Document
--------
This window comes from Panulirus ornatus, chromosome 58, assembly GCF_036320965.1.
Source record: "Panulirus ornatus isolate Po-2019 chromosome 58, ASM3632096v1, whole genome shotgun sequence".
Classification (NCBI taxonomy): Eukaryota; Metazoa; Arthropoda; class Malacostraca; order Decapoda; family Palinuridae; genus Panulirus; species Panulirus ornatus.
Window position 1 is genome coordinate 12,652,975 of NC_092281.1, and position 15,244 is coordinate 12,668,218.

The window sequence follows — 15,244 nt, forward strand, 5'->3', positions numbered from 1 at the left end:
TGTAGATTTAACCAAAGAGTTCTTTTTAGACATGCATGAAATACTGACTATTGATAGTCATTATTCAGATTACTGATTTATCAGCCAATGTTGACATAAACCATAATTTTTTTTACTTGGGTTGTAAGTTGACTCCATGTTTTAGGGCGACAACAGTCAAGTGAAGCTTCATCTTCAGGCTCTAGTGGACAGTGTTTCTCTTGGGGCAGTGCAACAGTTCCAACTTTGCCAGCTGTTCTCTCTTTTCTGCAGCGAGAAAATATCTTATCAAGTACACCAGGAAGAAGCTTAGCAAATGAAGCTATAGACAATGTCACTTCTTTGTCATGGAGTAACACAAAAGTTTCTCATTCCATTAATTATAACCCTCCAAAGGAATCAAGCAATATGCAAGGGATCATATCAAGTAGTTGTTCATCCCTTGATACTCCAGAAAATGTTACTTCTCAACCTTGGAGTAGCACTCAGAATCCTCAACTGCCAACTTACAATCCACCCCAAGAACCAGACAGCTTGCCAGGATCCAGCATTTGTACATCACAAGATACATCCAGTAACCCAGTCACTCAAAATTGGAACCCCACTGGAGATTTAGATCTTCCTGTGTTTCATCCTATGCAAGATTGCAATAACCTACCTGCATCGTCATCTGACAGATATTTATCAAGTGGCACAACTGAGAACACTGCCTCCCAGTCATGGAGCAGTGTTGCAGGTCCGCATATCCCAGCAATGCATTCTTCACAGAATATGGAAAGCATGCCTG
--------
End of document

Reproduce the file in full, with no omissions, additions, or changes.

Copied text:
This window comes from Panulirus ornatus, chromosome 58, assembly GCF_036320965.1.
Source record: "Panulirus ornatus isolate Po-2019 chromosome 58, ASM3632096v1, whole genome shotgun sequence".
Classification (NCBI taxonomy): Eukaryota; Metazoa; Arthropoda; class Malacostraca; order Decapoda; family Palinuridae; genus Panulirus; species Panulirus ornatus.
Window position 1 is genome coordinate 12,652,975 of NC_092281.1, and position 15,244 is coordinate 12,668,218.

The window sequence follows — 15,244 nt, forward strand, 5'->3', positions numbered from 1 at the left end:
TGTAGATTTAACCAAAGAGTTCTTTTTAGACATGCATGAAATACTGACTATTGATAGTCATTATTCAGATTACTGATTTATCAGCCAATGTTGACATAAACCATAATTTTTTTTACTTGGGTTGTAAGTTGACTCCATGTTTTAGGGCGACAACAGTCAAGTGAAGCTTCATCTTCAGGCTCTAGTGGACAGTGTTTCTCTTGGGGCAGTGCAACAGTTCCAACTTTGCCAGCTGTTCTCTCTTTTCTGCAGCGAGAAAATATCTTATCAAGTACACCAGGAAGAAGCTTAGCAAATGAAGCTATAGACAATGTCACTTCTTTGTCATGGAGTAACACAAAAGTTTCTCATTCCATTAATTATAACCCTCCAAAGGAATCAAGCAATATGCAAGGGATCATATCAAGTAGTTGTTCATCCCTTGATACTCCAGAAAATGTTACTTCTCAACCTTGGAGTAGCACTCAGAATCCTCAACTGCCAACTTACAATCCACCCCAAGAACCAGACAGCTTGCCAGGATCCAGCATTTGTACATCACAAGATACATCCAGTAACCCAGTCACTCAAAATTGGAACCCCACTGGAGATTTAGATCTTCCTGTGTTTCATCCTATGCAAGATTGCAATAACCTACCTGCATCGTCATCTGACAGATATTTATCAAGTGGCACAACTGAGAACACTGCCTCCCAGTCATGGAGCAGTGTTGCAGGTCCGCATATCCCAGCAATGCATTCTTCACAGAATATGGAAAGCATGCCTG